Plainfield Township alerts residents of water concer

by Leon Hendrix, originally posted on January 31, 2017


PLAINFIELD TOWNSHIP, Mich. (WOOD) — Thousands of residents and businesses received a notice from Plainfield Township warning about a drinking water contaminant, but most of the recipients can ignore it.

The letter is a result of elevated levels of total trihalomethanes, or TTHM. TTHM is a byproduct formed when chlorine, used to clean water, and organic material, like plant matter, combine. Long-term consumption of TTHM over the course of years can cause kidney malfunction, liver problems and cancer.

The State of Michigan allows TTHM in drinking water at a rate of up to 80 parts per billion. Levels slightly above that threshold were detected in the water that was distributed to a small portion of Plainfield and Algoma township residents. October tests showed a level of 85 parts per billion in water distributed near the township line from the tower off of 10 Mile Road near US-131. Township officials say the tower provides water to a few hundred homes and some businesses east of US-131 near 10 Mile.

Officials linked the problem to a separate contamination issue that came to light last summer. At that time, the township stopped using a ground water source because of contaminants in the soil. The water source used to make up for the one officials shut down contained more organic material — a component in creating TTHM.

This impacted the tower at 10 Mile Road because of the tower’s slow depletion rate. As water ages, TTHM rises.

It made for a relatively simple fix. The township flushed the system and lowered the level of water stored in the tank so it doesn’t sit as long.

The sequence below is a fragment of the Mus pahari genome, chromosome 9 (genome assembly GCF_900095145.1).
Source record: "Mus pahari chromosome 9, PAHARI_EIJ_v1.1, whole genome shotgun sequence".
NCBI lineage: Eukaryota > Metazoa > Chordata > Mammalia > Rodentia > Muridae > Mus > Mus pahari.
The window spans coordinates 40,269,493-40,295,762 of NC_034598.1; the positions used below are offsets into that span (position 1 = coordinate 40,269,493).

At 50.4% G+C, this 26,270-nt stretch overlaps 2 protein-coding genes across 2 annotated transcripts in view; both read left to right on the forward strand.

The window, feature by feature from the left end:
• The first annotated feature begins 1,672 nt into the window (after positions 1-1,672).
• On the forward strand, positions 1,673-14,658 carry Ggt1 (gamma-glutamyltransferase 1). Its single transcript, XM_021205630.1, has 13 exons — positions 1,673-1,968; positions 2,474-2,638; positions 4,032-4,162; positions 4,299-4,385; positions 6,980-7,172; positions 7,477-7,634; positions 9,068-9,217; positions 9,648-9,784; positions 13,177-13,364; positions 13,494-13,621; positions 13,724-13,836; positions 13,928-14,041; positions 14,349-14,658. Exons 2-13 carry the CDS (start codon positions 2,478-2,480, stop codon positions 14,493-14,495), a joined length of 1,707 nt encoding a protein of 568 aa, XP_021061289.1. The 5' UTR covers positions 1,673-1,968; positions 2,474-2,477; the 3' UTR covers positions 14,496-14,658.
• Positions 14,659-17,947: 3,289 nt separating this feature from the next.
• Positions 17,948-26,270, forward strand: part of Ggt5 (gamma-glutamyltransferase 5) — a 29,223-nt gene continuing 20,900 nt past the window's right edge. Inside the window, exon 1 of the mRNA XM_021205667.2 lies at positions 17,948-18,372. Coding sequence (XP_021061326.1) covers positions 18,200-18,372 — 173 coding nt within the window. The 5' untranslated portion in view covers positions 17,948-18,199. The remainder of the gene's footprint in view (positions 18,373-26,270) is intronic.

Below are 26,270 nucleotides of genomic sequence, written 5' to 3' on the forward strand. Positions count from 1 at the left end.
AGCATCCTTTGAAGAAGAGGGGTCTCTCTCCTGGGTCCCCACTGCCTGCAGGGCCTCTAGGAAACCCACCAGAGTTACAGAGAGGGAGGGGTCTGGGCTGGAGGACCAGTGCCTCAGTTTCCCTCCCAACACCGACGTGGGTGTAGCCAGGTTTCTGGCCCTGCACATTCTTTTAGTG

January tests proved that the fix worked. The TTHM level was down to 69 parts per billion.

Because the October spike made the average over the past year higher than the state’s threshold, the township was required to notify residents. Despite the fact that the vast majority of township was not impacted by the elevated TTHM, the state still required everyone be notified.

“We need our residents to understand that we monitor their drinking water on a daily basis… This is the water that we drink as well,” Township Superintendent Cameron Van Wyngarden told 24 Hour News 8 on Tuesday. “The water is safe to drink.”

The township’s notice recommended that residents with extremely compromised immune systems, pregnant women and infants notify their doctors about the township’s findings. They said others don’t need to take action as the matter has been addressed.

Van Wyngarden said the township decided not to notify township residents immediately because the contaminant posed no imminent threat.

The township is monitoring the TTHM levels regularly and will notify residents if levels return above the threshold.

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